He said Mr Dobrowski tried to fight back. He said Walker broke Mr Dobrowski’s arm by twisting it and tried to break his leg. Walker had hit Jody with his own shoe before stuffing his sock in his mouth and broken a beer bottle over Mr Dobrowski’s head. Fragments of this bottle and a sock were found during police searches.
Pickford claimed he was too frightened of Walker to stop him continuing the attack. “I just wanted to look like a hard man.” He told officers.
Walker refused to comment during interview.
As well as detailed of the murder, the sentencing judge also heard of an attack on another man in the same area of the common on 1/10/05. He was hit between 20 and 30 times by a group of three men. He went to hospital the following day. This assault was not reported to police at the time.
During interviews with Kevin Hanlon about the murder he told police he had been drinking in Camberwell with Pickford and Walker on that night and walking across the common.
Hanlon said they had encountered this victim and Pickford had asked him what he was doing there before punching him. Walker then joined in and they kicked and punched the victim despite Hanlon’s protests.
Pickford denied involvement in this assault which was entered as evidence of bad character.
DCI Nick Scola who led the investigation into the murder said: “Jody Dobrowski was beaten to death for no reason other than he was gay. He was chased across Clapham Common by two drunken men until he stumbled in the dark, where they carried out a sickening and brutal attack.
“The intense investigation that followed resulted in both Pickford and Walker pleading guilty to murder, and is a measure of the high priority the Metropolitan Police Service attaches to such futile crime motivated by hate.
“I hope today’s sentences will send out a strong message that crimes such as these will be dealt with robustly by the courts and will always be vigorously investigated by police. We can be grateful that neither Pickford nor Walker will be able to pose a threat to anybody else for a long time.
“Nothing will bring Jody back but I hope that the conviction and sentencing of these cowardly men will help those who loved him come to terms with their loss.”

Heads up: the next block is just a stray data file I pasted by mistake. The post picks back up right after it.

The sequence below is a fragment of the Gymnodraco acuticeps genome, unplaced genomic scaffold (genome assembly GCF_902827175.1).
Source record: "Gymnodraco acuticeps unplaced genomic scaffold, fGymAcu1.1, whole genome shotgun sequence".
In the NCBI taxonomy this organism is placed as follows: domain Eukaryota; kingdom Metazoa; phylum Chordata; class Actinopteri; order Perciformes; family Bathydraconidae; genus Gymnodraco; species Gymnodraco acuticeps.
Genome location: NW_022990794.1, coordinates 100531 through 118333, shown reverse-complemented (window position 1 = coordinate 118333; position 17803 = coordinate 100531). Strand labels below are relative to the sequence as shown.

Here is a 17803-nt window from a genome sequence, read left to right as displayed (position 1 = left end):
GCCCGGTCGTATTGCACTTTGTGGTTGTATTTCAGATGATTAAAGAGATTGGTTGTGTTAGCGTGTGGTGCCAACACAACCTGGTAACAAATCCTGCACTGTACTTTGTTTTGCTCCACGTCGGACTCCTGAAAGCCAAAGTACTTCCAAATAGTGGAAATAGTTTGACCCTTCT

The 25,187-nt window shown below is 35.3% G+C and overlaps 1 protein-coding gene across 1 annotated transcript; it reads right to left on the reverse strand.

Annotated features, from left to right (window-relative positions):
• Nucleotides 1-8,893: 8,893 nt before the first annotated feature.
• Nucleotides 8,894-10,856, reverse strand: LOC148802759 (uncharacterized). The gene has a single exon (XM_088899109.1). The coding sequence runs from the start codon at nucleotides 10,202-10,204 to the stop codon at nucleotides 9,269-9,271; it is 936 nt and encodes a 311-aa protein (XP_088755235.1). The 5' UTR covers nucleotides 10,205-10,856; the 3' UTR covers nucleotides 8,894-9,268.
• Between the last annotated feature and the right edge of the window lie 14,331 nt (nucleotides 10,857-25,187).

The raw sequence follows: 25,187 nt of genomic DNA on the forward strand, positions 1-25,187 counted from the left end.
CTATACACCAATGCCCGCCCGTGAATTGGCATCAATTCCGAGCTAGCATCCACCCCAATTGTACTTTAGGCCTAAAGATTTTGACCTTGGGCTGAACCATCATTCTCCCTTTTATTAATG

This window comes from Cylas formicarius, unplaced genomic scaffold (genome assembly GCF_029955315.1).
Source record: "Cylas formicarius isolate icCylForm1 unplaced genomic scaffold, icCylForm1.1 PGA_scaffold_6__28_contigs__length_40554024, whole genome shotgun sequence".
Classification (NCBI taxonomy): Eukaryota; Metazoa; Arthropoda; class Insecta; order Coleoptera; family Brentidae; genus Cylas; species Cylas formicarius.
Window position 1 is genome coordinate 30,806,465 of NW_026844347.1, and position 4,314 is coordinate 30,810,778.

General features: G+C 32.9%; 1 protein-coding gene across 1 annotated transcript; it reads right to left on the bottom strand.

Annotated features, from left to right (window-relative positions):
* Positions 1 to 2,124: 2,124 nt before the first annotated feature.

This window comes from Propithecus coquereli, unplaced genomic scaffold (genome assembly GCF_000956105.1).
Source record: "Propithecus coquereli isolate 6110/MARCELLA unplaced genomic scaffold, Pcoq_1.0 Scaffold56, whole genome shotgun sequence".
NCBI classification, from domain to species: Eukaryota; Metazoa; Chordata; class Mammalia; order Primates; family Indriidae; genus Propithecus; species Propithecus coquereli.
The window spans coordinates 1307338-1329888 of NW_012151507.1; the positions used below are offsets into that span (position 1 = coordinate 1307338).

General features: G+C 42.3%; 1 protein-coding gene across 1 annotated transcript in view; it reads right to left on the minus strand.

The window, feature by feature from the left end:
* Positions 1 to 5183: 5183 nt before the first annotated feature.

Borough Commander Joe Royle, said: “We have been working with Galop and the LGBT community to address concerns over personal safety and to encourage the reporting of homophobic attacks. The Wandsworth LGBT Forum continues to build on the strong relationship that formed days after the tragic loss of Jody.
“It was a violent and horrific assault motivated by hate and I hope the sentence will allow the Dobrowski family closure in their efforts to rebuild their lives.
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“People who use public sex environments have to be aware of the potential risks. We are aware that there is underreporting of such incidents but by not reporting incidents to the police, Crimestoppers or LGBT support groups, our roles in tackling threats to personal safety become more difficult.
“We would therefore urge people to call at least one of these organisations if they become a victim of crime. You can remain anonymous but your information could help prevent further offences.”
“These sentences properly reflect that this was an appalling crime,’ said gay charity Stonewall chief executive Ben Summerskill. ‘It’s absolutely right that murder motivated by hatred of minority communities should be treated with this sort of severity.”
Prosecutor Crispin Aylett told the Old Bailey: “This was a murder aggravated by sexual orientation.”
Mr Summerskill added, “This tragic killing was a sober reminder of how much prejudice still exists in some people, even in one of the most tolerant cities in Britain.”
“To reflect this environment, we hope the government will now consider introduction of an offence of incitement to homophobic hatred. In that way, some good might come out of Jody’s horrific death.”